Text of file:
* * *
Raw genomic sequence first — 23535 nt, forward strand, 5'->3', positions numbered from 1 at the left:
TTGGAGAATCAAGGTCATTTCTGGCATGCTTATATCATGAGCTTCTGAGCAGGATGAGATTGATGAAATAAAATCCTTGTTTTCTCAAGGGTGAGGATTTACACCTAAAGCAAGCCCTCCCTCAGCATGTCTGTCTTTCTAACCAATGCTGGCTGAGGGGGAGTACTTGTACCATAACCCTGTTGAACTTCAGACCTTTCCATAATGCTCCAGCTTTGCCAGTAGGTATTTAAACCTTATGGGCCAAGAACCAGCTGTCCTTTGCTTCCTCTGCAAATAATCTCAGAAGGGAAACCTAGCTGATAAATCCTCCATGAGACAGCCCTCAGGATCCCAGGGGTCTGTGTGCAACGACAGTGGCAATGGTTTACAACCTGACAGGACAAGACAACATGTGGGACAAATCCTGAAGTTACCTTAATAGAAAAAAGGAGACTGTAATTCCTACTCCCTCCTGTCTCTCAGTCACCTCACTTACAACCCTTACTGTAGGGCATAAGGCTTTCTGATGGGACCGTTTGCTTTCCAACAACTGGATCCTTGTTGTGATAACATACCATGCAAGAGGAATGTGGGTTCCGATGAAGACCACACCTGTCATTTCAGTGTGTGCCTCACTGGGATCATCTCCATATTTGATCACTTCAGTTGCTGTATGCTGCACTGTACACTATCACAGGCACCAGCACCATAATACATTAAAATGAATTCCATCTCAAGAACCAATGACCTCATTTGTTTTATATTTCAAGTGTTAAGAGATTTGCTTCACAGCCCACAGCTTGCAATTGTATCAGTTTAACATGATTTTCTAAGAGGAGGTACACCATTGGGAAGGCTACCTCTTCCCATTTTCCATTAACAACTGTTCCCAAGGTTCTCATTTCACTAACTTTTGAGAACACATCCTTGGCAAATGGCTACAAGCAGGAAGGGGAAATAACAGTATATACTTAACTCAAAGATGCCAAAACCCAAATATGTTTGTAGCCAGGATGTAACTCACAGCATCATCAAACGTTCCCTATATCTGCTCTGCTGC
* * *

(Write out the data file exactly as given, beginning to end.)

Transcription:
Raw genomic sequence first — 23535 nt, forward strand, 5'->3', positions numbered from 1 at the left:
TTGGAGAATCAAGGTCATTTCTGGCATGCTTATATCATGAGCTTCTGAGCAGGATGAGATTGATGAAATAAAATCCTTGTTTTCTCAAGGGTGAGGATTTACACCTAAAGCAAGCCCTCCCTCAGCATGTCTGTCTTTCTAACCAATGCTGGCTGAGGGGGAGTACTTGTACCATAACCCTGTTGAACTTCAGACCTTTCCATAATGCTCCAGCTTTGCCAGTAGGTATTTAAACCTTATGGGCCAAGAACCAGCTGTCCTTTGCTTCCTCTGCAAATAATCTCAGAAGGGAAACCTAGCTGATAAATCCTCCATGAGACAGCCCTCAGGATCCCAGGGGTCTGTGTGCAACGACAGTGGCAATGGTTTACAACCTGACAGGACAAGACAACATGTGGGACAAATCCTGAAGTTACCTTAATAGAAAAAAGGAGACTGTAATTCCTACTCCCTCCTGTCTCTCAGTCACCTCACTTACAACCCTTACTGTAGGGCATAAGGCTTTCTGATGGGACCGTTTGCTTTCCAACAACTGGATCCTTGTTGTGATAACATACCATGCAAGAGGAATGTGGGTTCCGATGAAGACCACACCTGTCATTTCAGTGTGTGCCTCACTGGGATCATCTCCATATTTGATCACTTCAGTTGCTGTATGCTGCACTGTACACTATCACAGGCACCAGCACCATAATACATTAAAATGAATTCCATCTCAAGAACCAATGACCTCATTTGTTTTATATTTCAAGTGTTAAGAGATTTGCTTCACAGCCCACAGCTTGCAATTGTATCAGTTTAACATGATTTTCTAAGAGGAGGTACACCATTGGGAAGGCTACCTCTTCCCATTTTCCATTAACAACTGTTCCCAAGGTTCTCATTTCACTAACTTTTGAGAACACATCCTTGGCAAATGGCTACAAGCAGGAAGGGGAAATAACAGTATATACTTAACTCAAAGATGCCAAAACCCAAATATGTTTGTAGCCAGGATGTAACTCACAGCATCATCAAACGTTCCCTATATCTGCTCTGCTGC